“We went out to Dick Branster’s shop, home of the ‘Color Me Gone’ car, where I saw the first ‘Little Red Wagon,’ a Dodge truck with a big supercharged 426 Hemi sitting in the back on 30 percent nitro,” Golden says. “I ran an easy 130 mph test run the following day at Motor City Dragway in 27-degree weather. Another test run resulted in the truck running 140 mph at the 1,000-foot mark and almost flipping over backwards.

“After the weekend, Chrysler allowed me to take the truck back to California to take off the supercharger and pretty it up for a possible match race tour.”

It was Maverick who completely rebuilt the truck for drag racing, and designed the individual steering brakes to make the truck more controllable in the air.

With the engine set back in the bed and connected to the Chrysler Torque-flute automatic transmission, and the combination of the Hemi’s astounding torque and horsepower, it was easy to get the front end up in the air and as Maverick would discover, keep it up in the air.

“The nitro horsepower was very violent and really hit hard,” he says. “It was also hard on engine blocks and I would have to install a new block about every fifth run. I used to carry a 4 x 8 sheet of plywood that I would put on top of the bed at the hotel and would rebuild the engine in my motel room.

“I always left the old broken block at the hotel. Chrysler always sent a block ahead to my next track. I remember they cost $400 each in the 1960s. I went through a lot of them until I switched to alcohol. It took a while to figure out we did not need the big horsepower because of the position of the engine and the big torque numbers the Hemi created.

“There was a learning curve with the alcohol as well. I used to start the Wagon on the open trailer and back it off. More than a few times the alcohol would catch fire but because you could not see it burn I did not know there was a fire. I eventually learned to just load and unload the wagon by hand.

“I also learned after my first major crash to move the driver’s seat over to the middle of the cab. When the first truck rolled my arm flew out the window and the truck rolled on top of it. I almost lost my arm. I have learned something from every crash.

“There have been four Little Red Wagons with parts of previous ones and parts of the next ones. I have broken nearly every bone in my body at least once and some multiple times.

“What people do not realize is that there is no window or opening in the floor of the wagon. At the starting line I line up in the middle of the telephone poles and made sure the tape on the steering wheel was at 12:00.

“Also, I have to be ready for the wind gust that happens when I clear the grandstands, which block the wind gusts. If I am not on the brakes I will be headed for the guardrail before I can react.”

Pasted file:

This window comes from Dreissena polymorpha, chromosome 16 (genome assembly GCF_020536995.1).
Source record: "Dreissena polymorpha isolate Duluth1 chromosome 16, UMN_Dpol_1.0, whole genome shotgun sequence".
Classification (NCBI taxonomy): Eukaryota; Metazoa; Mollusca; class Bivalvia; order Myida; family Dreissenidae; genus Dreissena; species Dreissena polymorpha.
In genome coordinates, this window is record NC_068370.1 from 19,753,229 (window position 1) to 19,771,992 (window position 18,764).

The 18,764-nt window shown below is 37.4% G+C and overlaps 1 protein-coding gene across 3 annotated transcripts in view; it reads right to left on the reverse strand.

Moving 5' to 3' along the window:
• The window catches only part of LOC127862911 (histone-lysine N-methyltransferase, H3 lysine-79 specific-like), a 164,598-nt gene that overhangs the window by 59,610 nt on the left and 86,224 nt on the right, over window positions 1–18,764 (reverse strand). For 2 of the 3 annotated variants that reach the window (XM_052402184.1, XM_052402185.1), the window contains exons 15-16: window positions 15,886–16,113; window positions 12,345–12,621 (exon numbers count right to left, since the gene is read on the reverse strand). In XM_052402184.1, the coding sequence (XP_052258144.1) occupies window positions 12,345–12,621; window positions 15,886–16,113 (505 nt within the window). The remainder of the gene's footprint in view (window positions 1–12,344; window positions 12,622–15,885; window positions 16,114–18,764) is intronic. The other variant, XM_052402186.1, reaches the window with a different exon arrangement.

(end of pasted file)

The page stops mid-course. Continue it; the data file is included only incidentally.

Bill seldom had an official pit crew and most often depended on local sponsors to provide help. In my case he thought I needed to experience what he did before every run so I worked beside him and followed his directions. He did three exhibition runs a day for both Saturday and Sunday.

On Saturday, I opened the butterflies and squirted in the fuel to start the engine, then got in his truck and towed him to the start line.

I was fine with that, and soon enough had my routine down and knew what to do when. Then Sunday morning, there was not much of a crowd so he said we should change places and he would show me how to turn on the fuel he would squirt the fuel and then he would tow me to the starting line.

Getting in was tough. You had to slide over the roll bar and between the braking levers to the seat and strap your self in. That was hard enough and I did not have a fire suit on.

When that Hemi starts the noise is deafening, the whole truck shakes and you quickly come to realize this is NOT as much fun as it looks. This is serious and there is a lot that can go wrong and none of it will end up in your favor.

To be honest I couldn’t wait to get out of the wagon. I helped him suit up and get in the truck on Saturday, but until you actually sit in the seat and see things first hand from his perspective, you have no idea what his day job is like.

To add to that, the fear and knowing first hand what happens when things go wrong and knowing you are driving Number Four Wagon, and you experienced first hand the crash of the other three.

I had a whole new respect for the man I thought I knew and had read about in magazines since I was in grade school. I can’t imagine doing this as a day job for more than 30 years.

We lost Bill in 2016. Not only was he a successful drag racer, he was an innovator figuring out ways to make his cars go faster using old-fashioned, seat-of-the-pants ingenuity.

He set numerous records both with his early stock eliminator entries and with the Little Red Wagon. The record he was most proud of was a Guinness Book Of World Records for the longest wheelie 4,230 feet or nearly the length of three football fields.